Allegations against Sheen illustrate challenges police face in domestic abuse cases
Allegations that Charlie Sheen threatened to harm his wife point up the difficulties officials sometimes confront in dealing with domestic violence cases, some experts said.
Sheen's wife, Brooke Mueller, said this week that the TV star threatened to stab her in the eye. She also said he vowed to decapitate her and send her severed head to her mother.
Her statements were enough for an L.A. judge to issue a temporary restraining order against Sheen, who has already been convicted twice for domestic violence. But the statements were not enough for the Los Angeles Police Department to open a criminal investigation. LAPD officials said they’ve discussed the issue and determined that they can only launch a probe if Mueller files a complaint, which as of Friday she has not.
“It is incumbent on her to come forward and make a police report,” said Sgt. Mitzi Grasso. “Our hands are tied.”
Those who help domestic violence victims said Sheen’s case is in many ways similar to others they see -- women who get restraining orders but are too frightened or otherwise unwilling to report incidents to police.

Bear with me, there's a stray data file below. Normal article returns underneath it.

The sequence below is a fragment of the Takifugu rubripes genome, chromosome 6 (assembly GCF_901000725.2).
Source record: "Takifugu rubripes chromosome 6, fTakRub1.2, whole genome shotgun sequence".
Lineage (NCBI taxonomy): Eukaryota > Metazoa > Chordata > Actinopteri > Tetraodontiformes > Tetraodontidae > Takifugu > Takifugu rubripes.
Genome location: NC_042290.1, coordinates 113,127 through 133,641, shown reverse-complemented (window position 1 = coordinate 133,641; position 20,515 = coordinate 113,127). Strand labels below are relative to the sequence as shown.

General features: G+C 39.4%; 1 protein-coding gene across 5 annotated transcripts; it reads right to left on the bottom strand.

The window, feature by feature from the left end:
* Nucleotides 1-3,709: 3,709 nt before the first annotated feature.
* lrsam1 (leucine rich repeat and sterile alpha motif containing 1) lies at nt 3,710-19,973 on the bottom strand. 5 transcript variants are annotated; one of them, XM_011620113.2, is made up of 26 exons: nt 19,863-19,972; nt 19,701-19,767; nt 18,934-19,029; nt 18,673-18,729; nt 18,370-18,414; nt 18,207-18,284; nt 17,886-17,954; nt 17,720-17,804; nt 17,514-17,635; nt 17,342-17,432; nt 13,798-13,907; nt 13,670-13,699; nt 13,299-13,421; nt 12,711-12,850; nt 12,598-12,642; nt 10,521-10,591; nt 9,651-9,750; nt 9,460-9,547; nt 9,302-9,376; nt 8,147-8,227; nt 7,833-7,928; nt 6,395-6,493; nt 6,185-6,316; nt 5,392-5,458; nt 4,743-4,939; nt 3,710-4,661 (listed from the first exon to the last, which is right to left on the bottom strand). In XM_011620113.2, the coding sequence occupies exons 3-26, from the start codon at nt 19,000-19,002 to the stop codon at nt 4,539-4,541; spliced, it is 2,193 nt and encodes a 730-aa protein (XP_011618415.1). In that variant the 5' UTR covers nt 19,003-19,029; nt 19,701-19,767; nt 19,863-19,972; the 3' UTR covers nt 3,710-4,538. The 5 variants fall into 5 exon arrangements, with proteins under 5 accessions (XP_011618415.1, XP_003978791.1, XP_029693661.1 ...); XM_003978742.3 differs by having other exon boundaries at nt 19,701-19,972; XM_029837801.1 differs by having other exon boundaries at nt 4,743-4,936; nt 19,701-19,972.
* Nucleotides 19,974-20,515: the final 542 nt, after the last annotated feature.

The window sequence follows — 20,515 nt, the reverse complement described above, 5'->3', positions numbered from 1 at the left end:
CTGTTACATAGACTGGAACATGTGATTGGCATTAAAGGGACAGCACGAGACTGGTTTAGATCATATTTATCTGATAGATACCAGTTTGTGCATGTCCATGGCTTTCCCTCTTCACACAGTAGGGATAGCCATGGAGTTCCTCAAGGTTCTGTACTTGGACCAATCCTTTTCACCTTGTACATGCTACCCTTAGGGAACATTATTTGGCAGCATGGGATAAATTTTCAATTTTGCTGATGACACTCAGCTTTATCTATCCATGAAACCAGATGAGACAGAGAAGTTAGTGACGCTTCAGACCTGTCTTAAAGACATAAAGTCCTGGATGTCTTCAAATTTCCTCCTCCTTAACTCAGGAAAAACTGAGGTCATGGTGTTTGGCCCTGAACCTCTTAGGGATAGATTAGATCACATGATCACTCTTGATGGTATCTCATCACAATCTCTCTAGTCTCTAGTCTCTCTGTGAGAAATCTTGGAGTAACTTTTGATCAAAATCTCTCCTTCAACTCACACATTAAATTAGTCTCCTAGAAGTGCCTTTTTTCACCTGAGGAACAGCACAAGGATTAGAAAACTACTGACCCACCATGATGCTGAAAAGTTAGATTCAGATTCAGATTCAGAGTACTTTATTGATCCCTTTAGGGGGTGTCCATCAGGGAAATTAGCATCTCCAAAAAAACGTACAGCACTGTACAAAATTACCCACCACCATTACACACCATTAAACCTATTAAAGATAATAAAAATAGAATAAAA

They say getting domestic abuse victims to file police reports is a continuing struggle. Victims sometimes fear that reporting an abuser to police will lead to the abuser’s arrest and make life more difficult -– financially or emotionally -– for the children.
TuLynn Smylie, executive director of the Women’s Shelter of Long Beach, said she thinks police should investigate “if a judge believes there is enough evidence for a restraining order that says she has a credible story.”
Smylie and others said the Sheen situation focused attention on the quandary for police.
“If a police report isn’t made, it makes it very hard for law enforcement,” said Olivia Rodriguez, executive director of the Los Angeles County Domestic Violence Council. “When we get involved, one of the first things we emphasize to survivors is to make a police report.”
The restraining order issued by L.A. County Superior Court Judge Hank Goldberg on Tuesday came after Mueller, in the declaration, accused the actor of being “insane.”
Mueller alleged that Sheen repeatedly threatened to kill her, including Sunday night when he told her, “I will cut your head off, put it in a box and send it to your mom!” In a text, he talked about killing his manager, Mueller said.
Her attorney did not return calls seeking comment Friday. Sheen’s attorney declined to comment, but the actor has said he does not hit women.
-- Richard Winton
Photo: Charlie Sheen and Brooke Mueller
Credit: Kevork Djansezian / Associated Press